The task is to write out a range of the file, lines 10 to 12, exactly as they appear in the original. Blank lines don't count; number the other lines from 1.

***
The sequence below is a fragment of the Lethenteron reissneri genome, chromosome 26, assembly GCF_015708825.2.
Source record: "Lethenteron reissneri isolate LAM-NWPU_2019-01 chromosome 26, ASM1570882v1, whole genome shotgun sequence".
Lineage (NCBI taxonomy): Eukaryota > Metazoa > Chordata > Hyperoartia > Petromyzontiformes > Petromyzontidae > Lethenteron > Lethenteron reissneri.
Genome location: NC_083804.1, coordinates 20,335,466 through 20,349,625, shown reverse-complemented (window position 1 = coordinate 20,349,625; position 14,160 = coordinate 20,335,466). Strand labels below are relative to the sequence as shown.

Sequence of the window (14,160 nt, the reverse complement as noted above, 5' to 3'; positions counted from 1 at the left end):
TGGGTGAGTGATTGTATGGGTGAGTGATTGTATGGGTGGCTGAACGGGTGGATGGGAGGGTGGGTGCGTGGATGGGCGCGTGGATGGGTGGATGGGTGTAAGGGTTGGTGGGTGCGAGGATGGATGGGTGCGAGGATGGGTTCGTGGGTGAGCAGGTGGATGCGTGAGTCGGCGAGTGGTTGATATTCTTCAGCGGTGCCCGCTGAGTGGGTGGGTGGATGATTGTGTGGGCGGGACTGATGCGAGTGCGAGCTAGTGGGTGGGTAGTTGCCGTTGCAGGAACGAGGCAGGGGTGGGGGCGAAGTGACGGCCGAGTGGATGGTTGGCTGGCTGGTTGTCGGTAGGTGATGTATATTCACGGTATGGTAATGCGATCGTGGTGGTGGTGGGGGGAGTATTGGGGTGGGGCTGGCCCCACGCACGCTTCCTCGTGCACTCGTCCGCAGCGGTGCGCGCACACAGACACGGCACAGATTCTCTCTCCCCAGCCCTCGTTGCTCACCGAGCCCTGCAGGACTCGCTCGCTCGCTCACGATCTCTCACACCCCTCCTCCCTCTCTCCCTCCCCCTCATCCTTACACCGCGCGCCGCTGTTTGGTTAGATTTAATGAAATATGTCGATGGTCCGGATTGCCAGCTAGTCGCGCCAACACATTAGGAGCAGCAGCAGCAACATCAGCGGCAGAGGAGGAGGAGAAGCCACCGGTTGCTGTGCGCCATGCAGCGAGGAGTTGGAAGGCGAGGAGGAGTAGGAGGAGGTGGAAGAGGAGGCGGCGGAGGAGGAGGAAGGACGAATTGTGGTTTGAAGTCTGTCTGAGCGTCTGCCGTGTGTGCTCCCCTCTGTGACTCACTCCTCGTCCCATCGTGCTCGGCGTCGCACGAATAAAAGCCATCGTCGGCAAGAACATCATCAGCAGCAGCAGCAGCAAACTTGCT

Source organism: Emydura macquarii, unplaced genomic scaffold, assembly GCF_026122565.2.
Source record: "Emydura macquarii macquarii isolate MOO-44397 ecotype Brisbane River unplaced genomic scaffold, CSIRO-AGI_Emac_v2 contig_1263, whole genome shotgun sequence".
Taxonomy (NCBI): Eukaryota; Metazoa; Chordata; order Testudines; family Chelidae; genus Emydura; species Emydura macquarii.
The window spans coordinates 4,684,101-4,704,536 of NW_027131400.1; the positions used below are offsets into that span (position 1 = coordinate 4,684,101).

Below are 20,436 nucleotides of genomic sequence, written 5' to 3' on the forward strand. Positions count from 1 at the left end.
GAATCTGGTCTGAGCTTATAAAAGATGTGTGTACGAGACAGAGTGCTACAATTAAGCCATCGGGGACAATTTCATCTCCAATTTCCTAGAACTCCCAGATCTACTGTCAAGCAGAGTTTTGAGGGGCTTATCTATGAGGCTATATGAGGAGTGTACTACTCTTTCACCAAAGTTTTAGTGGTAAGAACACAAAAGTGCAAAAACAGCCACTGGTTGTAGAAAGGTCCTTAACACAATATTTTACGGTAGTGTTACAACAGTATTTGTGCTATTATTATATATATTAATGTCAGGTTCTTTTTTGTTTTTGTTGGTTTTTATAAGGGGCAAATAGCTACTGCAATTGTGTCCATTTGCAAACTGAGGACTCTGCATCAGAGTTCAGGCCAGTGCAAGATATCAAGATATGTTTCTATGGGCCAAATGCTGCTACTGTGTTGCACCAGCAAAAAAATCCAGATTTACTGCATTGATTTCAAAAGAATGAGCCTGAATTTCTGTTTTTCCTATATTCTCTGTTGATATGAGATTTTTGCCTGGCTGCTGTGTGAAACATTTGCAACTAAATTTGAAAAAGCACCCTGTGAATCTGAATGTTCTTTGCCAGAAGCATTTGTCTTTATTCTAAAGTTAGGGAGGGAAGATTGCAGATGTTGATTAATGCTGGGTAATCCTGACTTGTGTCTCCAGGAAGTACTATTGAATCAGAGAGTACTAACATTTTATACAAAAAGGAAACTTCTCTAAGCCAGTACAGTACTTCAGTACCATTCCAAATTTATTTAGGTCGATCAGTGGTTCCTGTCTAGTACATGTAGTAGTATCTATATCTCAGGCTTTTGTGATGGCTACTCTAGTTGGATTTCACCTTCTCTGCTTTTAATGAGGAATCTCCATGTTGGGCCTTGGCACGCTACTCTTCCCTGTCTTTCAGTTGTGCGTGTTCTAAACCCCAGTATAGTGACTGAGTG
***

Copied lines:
The window spans coordinates 4,684,101-4,704,536 of NW_027131400.1; the positions used below are offsets into that span (position 1 = coordinate 4,684,101).

Below are 20,436 nucleotides of genomic sequence, written 5' to 3' on the forward strand. Positions count from 1 at the left end.
GAATCTGGTCTGAGCTTATAAAAGATGTGTGTACGAGACAGAGTGCTACAATTAAGCCATCGGGGACAATTTCATCTCCAATTTCCTAGAACTCCCAGATCTACTGTCAAGCAGAGTTTTGAGGGGCTTATCTATGAGGCTATATGAGGAGTGTACTACTCTTTCACCAAAGTTTTAGTGGTAAGAACACAAAAGTGCAAAAACAGCCACTGGTTGTAGAAAGGTCCTTAACACAATATTTTACGGTAGTGTTACAACAGTATTTGTGCTATTATTATATATATTAATGTCAGGTTCTTTTTTGTTTTTGTTGGTTTTTATAAGGGGCAAATAGCTACTGCAATTGTGTCCATTTGCAAACTGAGGACTCTGCATCAGAGTTCAGGCCAGTGCAAGATATCAAGATATGTTTCTATGGGCCAAATGCTGCTACTGTGTTGCACCAGCAAAAAAATCCAGATTTACTGCATTGATTTCAAAAGAATGAGCCTGAATTTCTGTTTTTCCTATATTCTCTGTTGATATGAGATTTTTGCCTGGCTGCTGTGTGAAACATTTGCAACTAAATTTGAAAAAGCACCCTGTGAATCTGAATGTTCTTTGCCAGAAGCATTTGTCTTTATTCTAAAGTTAGGGAGGGAAGATTGCAGATGTTGATTAATGCTGGGTAATCCTGACTTGTGTCTCCAGGAAGTACTATTGAATCAGAGAGTACTAACATTTTATACAAAAAGGAAACTTCTCTAAGCCAGTACAGTACTTCAGTACCATTCCAAATTTATTTAGGTCGATCAGTGGTTCCTGTCTAGTACATGTAGTAGTATCTATATCTCAGGCTTTTGTGATGGCTACTCTAGTTGGATTTCACCTTCTCTGCTTTTAATGAGGAATCTCCATGTTGGGCCTTGGCACGCTACTCTTCCCTGTCTTTCAGTTGTGCGTGTTCTAAACCCCAGTATAGTGACTGAGTG